Friday, 1 June 2012

A Plan For Bonn
Domestic distractions should not come in way of the historic opportunity India has for turning the region around. It is time for India to take the onus for peacekeeping in the region and play to its weight.

Quite like 10 years ago, India has again gone empty-handed to Bonn with nothing for either of its friends, Afghanistan or the US. This is not unreasonable since it has limited leverage. However, is this good enough for a country that regards itself as a regional power?

It is being argued by some that there is little reason for India to take the lead. Pakistan is protesting the US attack on the border outpost along the Durand line by staying away from Bonn. It has broken off its initiative to get the Taliban to talk. The cracks in its relationship with the US are showing up. India can therefore coast along, goes the argument.
This is questionable. It places a premium on the US plan for the region working out. The plan is a draw down of Western troops over the next three years. With simultaneous bolstering of Afghan security forces along with whittling of the the Taliban, this is thought possible. At the optimistic best, this implies continuing instability to show for over a decade of military action in the region.

There are worse possibilities. The Afghan National Security Forces (ANSF) are unlikely to get their act together in time. Even the Indian army with a proven track record in fighting insurgency had found it difficult to train the Rashtriya Rifles as a counter insurgency force. To assume that the ANSF can pull it off, even with Indian help, is a trifle optimistic.
The Taliban may not prove a push over. In case greater pressure is applied on Pakistan to ‘go after’ it, it could heighten the backlash Pakistan faces with a little help from the Tehrik- e- Taliban Pakistan. The latest attack that has left 24 Pakistani soldiers dead can only harden Kayani’s resolve not to risk civil war.

It is evident that the US, itself facing a second recession in five years, wants a face-saving way out. Its European allies are exhausted. It is unwilling to pay the price of a climb down in terms of a super power sitting across the table with a non-state actor, the Taliban. It can neither continue the war indefinitely, nor bring it to a close. It needs help.

It is here that India can step in. It has kept up a low profile developmental contribution so far. Doing so has helped keep Pakistani paranoia under control. But with US intentions unlikely to work, worse outcomes loom. India needs to be more than a constructive bystander.

The Taliban having proven resilient implies that it is a strategic actor. India must establish links with it and ascertain if it is amenable to moderation. The Eid statement from Mullah Omar, that has strangely not found much traction in strategic commentary, can serve as a take-off point for reconciliation. A negotiated end to the fighting is a potential future. The sweetener on offer could be international commitment to reconstruction in return for a reformed Taliban.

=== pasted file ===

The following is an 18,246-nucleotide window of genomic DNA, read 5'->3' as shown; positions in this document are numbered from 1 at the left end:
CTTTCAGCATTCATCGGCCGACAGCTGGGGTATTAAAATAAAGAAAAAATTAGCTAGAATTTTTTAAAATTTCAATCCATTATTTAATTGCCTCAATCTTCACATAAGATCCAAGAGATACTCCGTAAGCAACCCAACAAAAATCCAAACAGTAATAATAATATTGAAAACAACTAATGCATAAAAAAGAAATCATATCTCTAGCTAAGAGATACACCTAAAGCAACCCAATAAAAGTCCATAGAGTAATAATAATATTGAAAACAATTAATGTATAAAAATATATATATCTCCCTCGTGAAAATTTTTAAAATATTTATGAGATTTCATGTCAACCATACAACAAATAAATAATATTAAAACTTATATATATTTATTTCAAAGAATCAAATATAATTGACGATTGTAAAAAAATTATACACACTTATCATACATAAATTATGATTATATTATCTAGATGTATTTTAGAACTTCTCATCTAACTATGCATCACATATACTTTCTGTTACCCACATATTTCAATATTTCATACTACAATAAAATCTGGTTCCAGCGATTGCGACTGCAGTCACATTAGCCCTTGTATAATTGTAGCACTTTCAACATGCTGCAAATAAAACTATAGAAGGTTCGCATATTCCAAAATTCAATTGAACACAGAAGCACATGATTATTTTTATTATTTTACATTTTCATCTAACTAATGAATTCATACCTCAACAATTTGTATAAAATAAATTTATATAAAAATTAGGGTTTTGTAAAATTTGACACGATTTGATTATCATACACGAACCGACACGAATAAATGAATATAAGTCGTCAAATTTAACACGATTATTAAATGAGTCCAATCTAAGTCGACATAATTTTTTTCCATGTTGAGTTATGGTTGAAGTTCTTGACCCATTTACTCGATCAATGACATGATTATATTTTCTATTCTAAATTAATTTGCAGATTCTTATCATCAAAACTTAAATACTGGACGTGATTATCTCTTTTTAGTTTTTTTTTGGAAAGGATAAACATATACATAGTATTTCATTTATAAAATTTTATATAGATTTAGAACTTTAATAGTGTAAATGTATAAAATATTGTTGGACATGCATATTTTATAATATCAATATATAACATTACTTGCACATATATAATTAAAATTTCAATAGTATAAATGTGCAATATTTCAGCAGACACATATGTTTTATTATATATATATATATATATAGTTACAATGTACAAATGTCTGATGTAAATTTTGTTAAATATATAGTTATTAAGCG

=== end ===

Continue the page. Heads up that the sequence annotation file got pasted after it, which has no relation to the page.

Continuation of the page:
At a minimum, India can assure Pakistan that it would not prove obstructionist in case Pakistan is able to deliver a moderated Taliban to the table. India must play its role as a ‘strategic partner’, prevailing on the US to also take a seat, along with Karzai if necessary.

India can take the idea further. The pre-negotiations stage of conflict resolution, leading up to a ceasefire would, to begin with, require insertion of blue berets or UN monitors. Subsequent negotiations towards a comprehensive peace agreement would require inter-positioning of ‘blue helmets’ — UN peacekeepers — for ‘robust’ peacekeeping. Finally, implementing the accord would require Disarmament, Demobilisation, and Reintegration (DDR) under UN supervision.

UN is over-extended with commitments in Africa. It would find it difficult to undertake expansion of the United Nations Assistance Mission in Afghanistan (UNAMA). It is here that India can make an abiding difference.
Along with Pakistan, it can offer a SAARC peacekeeping force in a UN-SAARC ‘hybrid’ peacekeeping mission. With the other two South Asian states among the top 5 UN troop contributing countries —Nepal and Bangladesh—alongside, Afghanistan can be painted blue. Troops from Turkey and other Muslim states can join in transforming the UN mandate from peace enforcement to peacekeeping.

Naysayers would have us believe that trust levels do not exist between India and Pakistan to take up anything jointly. The SAARC does not have institutional capacity. If the US has been unable to tame the Taliban, how can ‘blue helmets’ ever hope to? The gainers being Pakistan and the Taliban, the strategy sounds like appeasement.

All of this misses the point that the Taliban could perhaps be brought around. Militarily this is only possible at the unacceptable risk of destabilising Pakistan. The way out is political resolution. Both the US and the Taliban need to come round simultaneously, so that neither appears to be giving up. With Pakistan working on the Taliban and India on their mutual partner, the US, this is not impossible.

What is there for India in all this?
Acting as midwife for peace in the region, India takes centre- stage, playing up to its weight. Pakistan can be persuaded to let up on Kashmir in return. India’s economic engagement in Afghanistan is of such an order that it will continue to have influence, even with Taliban accommodated in the power structure.

India’s domestic distractions should not come in way of the historic opportunity it has for turning the region around. It should have offered this win-win plan at Bonn.